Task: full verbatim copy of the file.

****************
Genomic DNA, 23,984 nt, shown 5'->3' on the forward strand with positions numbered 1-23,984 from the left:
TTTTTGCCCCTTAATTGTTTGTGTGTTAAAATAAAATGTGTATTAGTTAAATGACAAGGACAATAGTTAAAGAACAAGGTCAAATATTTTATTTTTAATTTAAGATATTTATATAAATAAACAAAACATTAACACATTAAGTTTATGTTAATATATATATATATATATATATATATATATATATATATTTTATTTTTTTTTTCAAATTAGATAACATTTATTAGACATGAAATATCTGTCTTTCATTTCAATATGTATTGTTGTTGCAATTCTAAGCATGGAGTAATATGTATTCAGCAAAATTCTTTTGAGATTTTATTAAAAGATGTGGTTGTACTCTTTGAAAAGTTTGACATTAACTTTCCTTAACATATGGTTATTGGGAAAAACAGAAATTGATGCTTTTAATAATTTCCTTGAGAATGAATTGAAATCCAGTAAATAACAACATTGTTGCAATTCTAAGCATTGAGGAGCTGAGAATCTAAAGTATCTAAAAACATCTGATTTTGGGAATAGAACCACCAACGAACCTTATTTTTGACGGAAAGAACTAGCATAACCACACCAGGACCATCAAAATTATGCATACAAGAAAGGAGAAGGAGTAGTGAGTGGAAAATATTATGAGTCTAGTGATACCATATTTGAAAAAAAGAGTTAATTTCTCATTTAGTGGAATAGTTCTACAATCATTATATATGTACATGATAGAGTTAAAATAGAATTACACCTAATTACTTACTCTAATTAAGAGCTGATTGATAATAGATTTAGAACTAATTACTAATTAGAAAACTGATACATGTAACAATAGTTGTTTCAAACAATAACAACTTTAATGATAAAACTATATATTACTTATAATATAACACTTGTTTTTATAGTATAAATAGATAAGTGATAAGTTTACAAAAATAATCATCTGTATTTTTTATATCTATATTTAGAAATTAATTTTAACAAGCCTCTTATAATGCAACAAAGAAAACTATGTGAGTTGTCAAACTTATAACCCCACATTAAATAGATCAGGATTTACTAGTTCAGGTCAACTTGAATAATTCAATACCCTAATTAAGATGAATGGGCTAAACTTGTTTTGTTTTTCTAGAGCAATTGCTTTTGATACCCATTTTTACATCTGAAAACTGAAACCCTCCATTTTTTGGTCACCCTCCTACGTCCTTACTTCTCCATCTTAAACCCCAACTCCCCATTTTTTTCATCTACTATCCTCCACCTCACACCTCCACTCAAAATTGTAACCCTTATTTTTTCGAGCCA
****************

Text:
Genomic DNA, 23,984 nt, shown 5'->3' on the forward strand with positions numbered 1-23,984 from the left:
TTTTTGCCCCTTAATTGTTTGTGTGTTAAAATAAAATGTGTATTAGTTAAATGACAAGGACAATAGTTAAAGAACAAGGTCAAATATTTTATTTTTAATTTAAGATATTTATATAAATAAACAAAACATTAACACATTAAGTTTATGTTAATATATATATATATATATATATATATATATATATATATTTTATTTTTTTTTTCAAATTAGATAACATTTATTAGACATGAAATATCTGTCTTTCATTTCAATATGTATTGTTGTTGCAATTCTAAGCATGGAGTAATATGTATTCAGCAAAATTCTTTTGAGATTTTATTAAAAGATGTGGTTGTACTCTTTGAAAAGTTTGACATTAACTTTCCTTAACATATGGTTATTGGGAAAAACAGAAATTGATGCTTTTAATAATTTCCTTGAGAATGAATTGAAATCCAGTAAATAACAACATTGTTGCAATTCTAAGCATTGAGGAGCTGAGAATCTAAAGTATCTAAAAACATCTGATTTTGGGAATAGAACCACCAACGAACCTTATTTTTGACGGAAAGAACTAGCATAACCACACCAGGACCATCAAAATTATGCATACAAGAAAGGAGAAGGAGTAGTGAGTGGAAAATATTATGAGTCTAGTGATACCATATTTGAAAAAAAGAGTTAATTTCTCATTTAGTGGAATAGTTCTACAATCATTATATATGTACATGATAGAGTTAAAATAGAATTACACCTAATTACTTACTCTAATTAAGAGCTGATTGATAATAGATTTAGAACTAATTACTAATTAGAAAACTGATACATGTAACAATAGTTGTTTCAAACAATAACAACTTTAATGATAAAACTATATATTACTTATAATATAACACTTGTTTTTATAGTATAAATAGATAAGTGATAAGTTTACAAAAATAATCATCTGTATTTTTTATATCTATATTTAGAAATTAATTTTAACAAGCCTCTTATAATGCAACAAAGAAAACTATGTGAGTTGTCAAACTTATAACCCCACATTAAATAGATCAGGATTTACTAGTTCAGGTCAACTTGAATAATTCAATACCCTAATTAAGATGAATGGGCTAAACTTGTTTTGTTTTTCTAGAGCAATTGCTTTTGATACCCATTTTTACATCTGAAAACTGAAACCCTCCATTTTTTGGTCACCCTCCTACGTCCTTACTTCTCCATCTTAAACCCCAACTCCCCATTTTTTTCATCTACTATCCTCCACCTCACACCTCCACTCAAAATTGTAACCCTTATTTTTTCGAGCCA